The Cuban Roots of Mexican Presidential Candidate Lopez Obrador

Andrés Manuel López Obrador is the favorite to win the Mexican elections this Sunday. (EFE)

14ymedio bigger14ymedio, Ruben Cortes, Mexico, 28 June 2018 — It is impossible to separate Cuba from the political essence of Mexican presidential candidate Andrés Manuel López Obrador, often referred to as AMLO. In his 50s, he has only left Mexico twice: both times he went to Cuba

“López Obrador will be the person with the most moral and political authority in Mexico when the system collapses and, with him, the mafia of power,” Fidel Castro wrote before dying. “Commander Fidel is a social and political fighter of great dimensions,” said AMLO after the death of the Cuban dictator.

And the populist roots of AMLO come from Cuba, from Fidel’s political preceptor: Eduardo Chibás.

So just 130 miles from Cancun there have been no elections since 1947, thanks, precisely, to Chibas, one of the first populists of the continent and from whom AMLO takes his slogan of “Valiant Honesty.”

In 1945, with the motto “Shame versus money,” Chibás burst into Cuba’s democracy, the first in the continent to achieve the vote for women, eliminate racial segregation by law and establish the eight-hour workday, as well as benefits for the workers.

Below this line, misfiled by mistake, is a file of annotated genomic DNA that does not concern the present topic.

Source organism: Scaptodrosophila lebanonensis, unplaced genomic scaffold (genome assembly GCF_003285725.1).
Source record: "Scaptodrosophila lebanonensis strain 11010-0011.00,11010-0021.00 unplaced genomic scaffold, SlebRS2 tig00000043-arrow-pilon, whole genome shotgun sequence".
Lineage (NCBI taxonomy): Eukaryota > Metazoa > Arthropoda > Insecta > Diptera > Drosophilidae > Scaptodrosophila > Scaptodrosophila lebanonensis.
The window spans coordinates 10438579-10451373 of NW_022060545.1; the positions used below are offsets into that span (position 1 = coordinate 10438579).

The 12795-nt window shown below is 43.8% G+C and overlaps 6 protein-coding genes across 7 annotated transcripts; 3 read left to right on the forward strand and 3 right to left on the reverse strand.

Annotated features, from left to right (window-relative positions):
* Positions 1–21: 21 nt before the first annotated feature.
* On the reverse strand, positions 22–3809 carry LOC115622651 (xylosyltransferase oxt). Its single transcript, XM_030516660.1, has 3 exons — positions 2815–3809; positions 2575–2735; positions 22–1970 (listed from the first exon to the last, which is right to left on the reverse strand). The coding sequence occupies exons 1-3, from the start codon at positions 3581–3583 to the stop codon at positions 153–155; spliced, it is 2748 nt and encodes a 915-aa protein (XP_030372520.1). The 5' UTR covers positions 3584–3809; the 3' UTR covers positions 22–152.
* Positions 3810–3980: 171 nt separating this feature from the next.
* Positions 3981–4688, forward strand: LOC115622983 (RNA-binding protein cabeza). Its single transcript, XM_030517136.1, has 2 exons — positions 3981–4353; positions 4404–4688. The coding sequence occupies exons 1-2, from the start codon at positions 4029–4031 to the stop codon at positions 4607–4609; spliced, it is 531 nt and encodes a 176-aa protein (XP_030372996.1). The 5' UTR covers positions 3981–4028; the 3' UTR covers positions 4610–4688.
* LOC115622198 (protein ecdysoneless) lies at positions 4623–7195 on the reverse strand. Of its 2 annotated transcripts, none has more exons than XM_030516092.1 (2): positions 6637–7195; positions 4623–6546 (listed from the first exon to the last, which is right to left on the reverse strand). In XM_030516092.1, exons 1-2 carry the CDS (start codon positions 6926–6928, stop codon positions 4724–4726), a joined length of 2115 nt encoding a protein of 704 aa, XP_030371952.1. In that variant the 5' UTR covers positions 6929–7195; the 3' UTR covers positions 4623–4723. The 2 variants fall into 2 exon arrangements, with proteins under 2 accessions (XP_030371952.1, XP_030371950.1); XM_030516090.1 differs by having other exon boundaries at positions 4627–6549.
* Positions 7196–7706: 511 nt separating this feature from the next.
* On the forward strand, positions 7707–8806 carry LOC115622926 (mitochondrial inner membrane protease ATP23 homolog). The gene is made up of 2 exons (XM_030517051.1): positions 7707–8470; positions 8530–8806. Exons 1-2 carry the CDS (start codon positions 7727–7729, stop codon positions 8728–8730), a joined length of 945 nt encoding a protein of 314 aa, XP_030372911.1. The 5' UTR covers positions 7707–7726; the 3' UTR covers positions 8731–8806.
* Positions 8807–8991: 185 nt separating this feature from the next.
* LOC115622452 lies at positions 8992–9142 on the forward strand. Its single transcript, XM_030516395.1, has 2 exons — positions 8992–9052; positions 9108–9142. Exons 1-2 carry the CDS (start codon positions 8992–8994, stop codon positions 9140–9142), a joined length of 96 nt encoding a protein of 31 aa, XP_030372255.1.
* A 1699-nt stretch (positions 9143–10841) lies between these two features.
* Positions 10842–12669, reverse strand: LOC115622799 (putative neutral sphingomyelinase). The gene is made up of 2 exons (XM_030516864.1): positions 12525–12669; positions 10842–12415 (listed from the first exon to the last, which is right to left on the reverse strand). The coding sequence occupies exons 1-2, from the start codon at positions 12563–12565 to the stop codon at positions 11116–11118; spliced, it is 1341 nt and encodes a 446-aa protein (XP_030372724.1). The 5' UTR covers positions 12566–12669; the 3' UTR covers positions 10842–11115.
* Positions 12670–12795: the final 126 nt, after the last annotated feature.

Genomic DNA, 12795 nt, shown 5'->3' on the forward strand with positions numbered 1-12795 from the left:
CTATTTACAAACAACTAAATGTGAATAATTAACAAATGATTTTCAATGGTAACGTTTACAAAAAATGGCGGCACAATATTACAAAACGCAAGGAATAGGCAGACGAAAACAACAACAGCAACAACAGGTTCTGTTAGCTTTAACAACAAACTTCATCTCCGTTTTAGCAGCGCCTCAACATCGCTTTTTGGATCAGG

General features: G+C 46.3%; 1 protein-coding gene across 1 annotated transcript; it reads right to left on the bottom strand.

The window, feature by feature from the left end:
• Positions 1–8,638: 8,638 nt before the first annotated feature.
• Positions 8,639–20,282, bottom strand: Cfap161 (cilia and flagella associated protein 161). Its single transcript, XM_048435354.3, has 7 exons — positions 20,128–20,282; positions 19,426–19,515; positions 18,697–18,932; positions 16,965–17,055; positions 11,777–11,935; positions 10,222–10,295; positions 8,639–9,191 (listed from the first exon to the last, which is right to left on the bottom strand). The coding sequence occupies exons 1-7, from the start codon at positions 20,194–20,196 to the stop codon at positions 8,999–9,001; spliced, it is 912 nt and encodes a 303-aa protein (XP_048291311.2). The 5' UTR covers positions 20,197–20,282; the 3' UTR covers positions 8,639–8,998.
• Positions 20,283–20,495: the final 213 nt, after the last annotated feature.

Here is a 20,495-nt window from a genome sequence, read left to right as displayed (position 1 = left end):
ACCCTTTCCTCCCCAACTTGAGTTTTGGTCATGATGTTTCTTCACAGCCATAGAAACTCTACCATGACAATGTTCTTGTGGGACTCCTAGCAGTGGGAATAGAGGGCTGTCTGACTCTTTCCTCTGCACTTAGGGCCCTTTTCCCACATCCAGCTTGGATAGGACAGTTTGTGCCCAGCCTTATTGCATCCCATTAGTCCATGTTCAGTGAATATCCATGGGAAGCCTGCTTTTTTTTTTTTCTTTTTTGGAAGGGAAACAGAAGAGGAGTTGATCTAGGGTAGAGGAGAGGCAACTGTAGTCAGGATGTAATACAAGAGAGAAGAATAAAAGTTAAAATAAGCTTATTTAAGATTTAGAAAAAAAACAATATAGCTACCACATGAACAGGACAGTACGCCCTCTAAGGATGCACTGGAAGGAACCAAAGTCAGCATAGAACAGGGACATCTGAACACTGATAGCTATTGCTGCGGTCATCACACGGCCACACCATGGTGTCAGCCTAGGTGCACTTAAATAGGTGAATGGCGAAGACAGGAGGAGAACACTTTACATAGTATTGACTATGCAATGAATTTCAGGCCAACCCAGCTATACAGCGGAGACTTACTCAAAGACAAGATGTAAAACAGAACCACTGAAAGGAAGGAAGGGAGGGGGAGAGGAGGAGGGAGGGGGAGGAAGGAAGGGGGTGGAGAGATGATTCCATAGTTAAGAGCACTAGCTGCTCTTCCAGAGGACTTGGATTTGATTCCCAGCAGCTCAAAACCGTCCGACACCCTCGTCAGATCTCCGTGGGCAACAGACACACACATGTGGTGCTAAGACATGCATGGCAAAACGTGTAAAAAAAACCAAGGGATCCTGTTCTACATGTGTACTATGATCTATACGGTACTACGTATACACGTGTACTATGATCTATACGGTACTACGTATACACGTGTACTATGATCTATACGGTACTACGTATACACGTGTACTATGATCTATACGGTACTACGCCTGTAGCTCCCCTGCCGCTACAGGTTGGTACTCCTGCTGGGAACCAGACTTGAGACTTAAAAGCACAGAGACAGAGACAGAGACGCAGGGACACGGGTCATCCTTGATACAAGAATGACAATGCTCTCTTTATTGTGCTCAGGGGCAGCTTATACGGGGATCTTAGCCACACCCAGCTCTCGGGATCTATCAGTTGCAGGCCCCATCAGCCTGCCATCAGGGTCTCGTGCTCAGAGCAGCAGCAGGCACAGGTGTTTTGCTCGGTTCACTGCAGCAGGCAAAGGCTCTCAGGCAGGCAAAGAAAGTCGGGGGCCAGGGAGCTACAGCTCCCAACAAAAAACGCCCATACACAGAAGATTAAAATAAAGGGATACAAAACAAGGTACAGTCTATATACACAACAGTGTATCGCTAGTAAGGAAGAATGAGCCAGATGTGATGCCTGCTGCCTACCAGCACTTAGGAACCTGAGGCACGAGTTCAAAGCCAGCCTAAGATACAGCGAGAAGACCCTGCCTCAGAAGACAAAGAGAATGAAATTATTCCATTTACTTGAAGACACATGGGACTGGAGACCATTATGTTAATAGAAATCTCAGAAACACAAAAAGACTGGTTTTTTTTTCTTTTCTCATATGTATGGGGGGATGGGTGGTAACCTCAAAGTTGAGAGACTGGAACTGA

Populist and demagogue, Chibas fought against corruption and verbally assaulted his adversaries, riling up the crowds against institutions that had held seven free elections when, for example, in Mexico, there had been none.

The same institutions that had turned Cuba into one of the most prosperous countries in the world, and legalized the Communist Party, while 90 miles away in the United Statest the party was persecuted and some of its members were fried in the electric chair by McCarthyism.

But the populist Chibas insisted on the need for a “fourth transformation” in Cuba, leading the crowds as a great sower of distrust and suspicion in the already thriving Cuban democracy of the 1940s.

The flamboyant discourse of Chibás destroyed the political class and Cuban democratic institutions forever. As a systematic sniper at the system, he psychologically prepared the Cuban people for the acceptance of the end of the democratic life that had been built since 1902.

Chibás committed suicide on August 5, 1951, shooting himself in the stomach on a live a radio program, because he could not present evidence of corruption against a minister. With the end of his life the political party he had created with friends and family to win the presidency also ended.

And Cuba fell into chaos: Batista’s coup on March 10, 1952, Fidel Castro’s dictatorship in 1959, political persecutions, purges, exiles…

Today, AMLO revives that Cuban movie from Chibás, with his idea of the “fourth transformation of Mexico.” And those “transformations” (let’s not forget) are always demagogic ways of naming different types of dictatorships.


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